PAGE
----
While it’s tempting to hide under the covers for the next four year, now is no time to wallow in pity: The Trump administration is poised to threaten the rights of women, people of color, immigrants and the LGBT community like never before.
With that in mind, here are seven things you can do to preserve your rights and help protect the America we love.
Get to know your representatives.Getty Images
Why: Now more than ever, Congress needs to hear from us—a LOT. Sure, it’s important to contact them when you’re upset, but also if you support what they’re doing. When it comes to LGBT equality, career politicians know that, ultimately, they have to answer to their constituents. That means they need to hear from us more than they hear from our opponents.
How: Follow @GovTrack on Twitter to stay up to date on what Congress is up to. Put contact info for your senator and representatives in your phone, and call them to voice your opinions on Trump and his staff—or any time important bills are introduced or voted on.
If they do something awesome (like demand an investigation into Trump’s finances), call and tell them you support their efforts. (Congressional insiders say supportive phone calls are rare and very effective.) Make sure their office knows you by name.
Protest Trump’s cabinet picks and conflicts of interest.
Why: That SNL sketch where Donald Trump appointed Walter White as head of the DEA hit the nail on the head. So far, Trump has appointed a climate-change denier as head of the EPA, an outspoken foe of a womans right to choose as Health Secretary, and a CEO who opposes a minimum wage as Secretary of Labor. If that wasn’t bad enough, a majority of of his cabinet picks vehemently oppose LGBT equality.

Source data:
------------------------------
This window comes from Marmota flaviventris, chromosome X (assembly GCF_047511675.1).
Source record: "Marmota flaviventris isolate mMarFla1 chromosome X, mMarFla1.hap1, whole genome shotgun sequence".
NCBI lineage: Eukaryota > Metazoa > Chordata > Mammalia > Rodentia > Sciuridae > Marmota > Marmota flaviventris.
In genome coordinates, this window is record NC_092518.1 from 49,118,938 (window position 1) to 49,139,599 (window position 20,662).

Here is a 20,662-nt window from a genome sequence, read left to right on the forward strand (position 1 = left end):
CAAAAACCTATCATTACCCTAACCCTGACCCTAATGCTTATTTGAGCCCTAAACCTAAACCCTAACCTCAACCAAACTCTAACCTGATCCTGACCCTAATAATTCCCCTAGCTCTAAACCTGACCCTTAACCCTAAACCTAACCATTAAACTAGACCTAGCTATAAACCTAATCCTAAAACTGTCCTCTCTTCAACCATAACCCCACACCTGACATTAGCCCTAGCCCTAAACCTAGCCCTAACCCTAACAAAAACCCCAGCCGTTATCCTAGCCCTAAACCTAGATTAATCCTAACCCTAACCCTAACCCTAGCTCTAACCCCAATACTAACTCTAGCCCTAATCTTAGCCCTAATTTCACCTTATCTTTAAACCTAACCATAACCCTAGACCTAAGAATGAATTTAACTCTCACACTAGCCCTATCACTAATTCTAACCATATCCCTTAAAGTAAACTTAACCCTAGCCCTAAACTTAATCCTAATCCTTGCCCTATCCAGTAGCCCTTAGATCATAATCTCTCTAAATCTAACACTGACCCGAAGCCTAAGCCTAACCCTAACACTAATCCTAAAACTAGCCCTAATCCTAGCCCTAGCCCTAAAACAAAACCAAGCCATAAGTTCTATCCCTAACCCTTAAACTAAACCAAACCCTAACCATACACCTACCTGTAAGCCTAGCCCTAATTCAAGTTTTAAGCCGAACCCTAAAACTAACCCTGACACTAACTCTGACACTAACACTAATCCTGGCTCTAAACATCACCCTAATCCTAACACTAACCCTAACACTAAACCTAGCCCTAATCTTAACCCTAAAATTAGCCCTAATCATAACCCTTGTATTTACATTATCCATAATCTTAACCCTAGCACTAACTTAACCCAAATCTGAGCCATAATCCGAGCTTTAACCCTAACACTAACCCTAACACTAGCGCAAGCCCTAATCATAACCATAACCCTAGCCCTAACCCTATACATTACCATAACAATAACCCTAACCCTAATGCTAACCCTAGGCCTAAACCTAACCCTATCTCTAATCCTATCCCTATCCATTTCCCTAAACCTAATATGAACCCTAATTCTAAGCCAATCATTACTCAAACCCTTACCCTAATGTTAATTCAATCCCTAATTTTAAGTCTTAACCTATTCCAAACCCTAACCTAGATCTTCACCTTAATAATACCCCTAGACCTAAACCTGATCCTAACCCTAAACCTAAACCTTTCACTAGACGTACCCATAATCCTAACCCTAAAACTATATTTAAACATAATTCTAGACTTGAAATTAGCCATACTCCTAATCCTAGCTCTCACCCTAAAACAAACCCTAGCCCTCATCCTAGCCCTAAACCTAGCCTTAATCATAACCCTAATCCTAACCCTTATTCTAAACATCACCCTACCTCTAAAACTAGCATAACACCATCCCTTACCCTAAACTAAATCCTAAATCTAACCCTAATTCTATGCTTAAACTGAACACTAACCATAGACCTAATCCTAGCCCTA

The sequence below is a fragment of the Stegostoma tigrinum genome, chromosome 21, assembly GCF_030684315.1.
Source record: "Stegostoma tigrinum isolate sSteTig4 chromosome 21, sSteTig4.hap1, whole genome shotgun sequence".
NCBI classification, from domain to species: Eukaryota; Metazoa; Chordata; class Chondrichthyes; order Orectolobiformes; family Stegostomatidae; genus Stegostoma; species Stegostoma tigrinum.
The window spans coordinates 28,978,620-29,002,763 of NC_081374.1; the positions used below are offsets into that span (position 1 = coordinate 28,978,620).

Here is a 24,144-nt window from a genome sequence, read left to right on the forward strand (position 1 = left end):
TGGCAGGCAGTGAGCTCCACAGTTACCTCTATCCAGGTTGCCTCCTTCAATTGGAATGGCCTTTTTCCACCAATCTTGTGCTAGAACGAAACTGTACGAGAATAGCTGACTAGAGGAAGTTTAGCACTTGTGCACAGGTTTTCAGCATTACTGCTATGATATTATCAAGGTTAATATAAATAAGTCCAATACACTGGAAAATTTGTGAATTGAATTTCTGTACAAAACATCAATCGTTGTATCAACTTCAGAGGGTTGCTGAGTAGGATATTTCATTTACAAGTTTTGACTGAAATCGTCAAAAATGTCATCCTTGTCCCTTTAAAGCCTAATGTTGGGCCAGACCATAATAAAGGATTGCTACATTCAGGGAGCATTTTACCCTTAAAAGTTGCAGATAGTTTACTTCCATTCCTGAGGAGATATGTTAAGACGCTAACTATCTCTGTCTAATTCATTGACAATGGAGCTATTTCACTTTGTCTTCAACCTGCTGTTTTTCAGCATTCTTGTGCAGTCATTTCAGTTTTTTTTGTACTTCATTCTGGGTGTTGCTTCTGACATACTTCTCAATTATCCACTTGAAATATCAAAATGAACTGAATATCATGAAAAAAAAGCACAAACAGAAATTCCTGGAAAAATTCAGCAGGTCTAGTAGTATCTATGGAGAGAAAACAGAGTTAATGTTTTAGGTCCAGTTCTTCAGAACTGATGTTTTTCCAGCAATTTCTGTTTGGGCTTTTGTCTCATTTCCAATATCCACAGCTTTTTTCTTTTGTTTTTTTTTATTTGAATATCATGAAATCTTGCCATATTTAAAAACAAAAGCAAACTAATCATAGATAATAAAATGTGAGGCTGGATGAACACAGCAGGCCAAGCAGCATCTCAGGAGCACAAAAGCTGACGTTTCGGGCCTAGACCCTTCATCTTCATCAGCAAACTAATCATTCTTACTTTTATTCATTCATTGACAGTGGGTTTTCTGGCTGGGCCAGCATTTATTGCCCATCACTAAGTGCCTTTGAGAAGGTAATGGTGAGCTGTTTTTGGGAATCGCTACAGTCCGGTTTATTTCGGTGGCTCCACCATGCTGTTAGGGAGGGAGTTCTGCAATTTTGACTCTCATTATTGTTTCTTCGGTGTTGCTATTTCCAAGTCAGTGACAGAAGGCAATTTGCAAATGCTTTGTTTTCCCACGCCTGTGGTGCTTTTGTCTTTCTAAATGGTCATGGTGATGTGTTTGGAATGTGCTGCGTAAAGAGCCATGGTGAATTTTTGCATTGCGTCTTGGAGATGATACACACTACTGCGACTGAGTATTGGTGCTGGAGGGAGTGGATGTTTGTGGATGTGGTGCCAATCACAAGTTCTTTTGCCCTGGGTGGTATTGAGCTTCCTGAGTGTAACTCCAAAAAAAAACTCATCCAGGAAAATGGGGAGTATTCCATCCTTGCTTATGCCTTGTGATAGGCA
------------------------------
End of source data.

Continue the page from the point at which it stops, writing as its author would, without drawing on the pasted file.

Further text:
And Trump stands to profit financially from his presidency in a big way: He’s still refusing to put his business assets into a blind trust, giving him plenty of incentive to make choices based on what’s good for his bank account, rather than what’s good for America.
It’s a recipe for disaster that can’t go unchallenged.
How: Contact your representatives and senators and ask them to block Trump’s cabinet picks. While you’re at it, urge them to support Resolution 56, which would urge Trump to eliminate flagrant conflicts of interest.
Call or email the House Oversight and Government Reform Committee and urge them to support a bipartisan review of Trump’s business interests and potential conflicts.
Support legitimate news sources and avoid “fake” news sites.Getty Images
Why: There’s no denying fake news played a major role in the election. Uncritical audiences swallowed exaggerated and outright fabricated stories that reinforced negative stereotypes and disproven narratives. (We’re pretty sure Hillary Clinton never ran an underground pedophile ring.)
And President-elect Trump remains hostile to legitimate journalists who dare to criticize him. He’s even threatened to stifle freedom of the press with new libel laws.
We need investigative journalists who aren’t afraid to tell the truth—and those journalists need our support.
Avoid reposting stories that seem sensational or dubious, even if they support your point of view. Do your own fact-checking before sharing information. And (respectfully) point out when friends share stories that are inaccurate.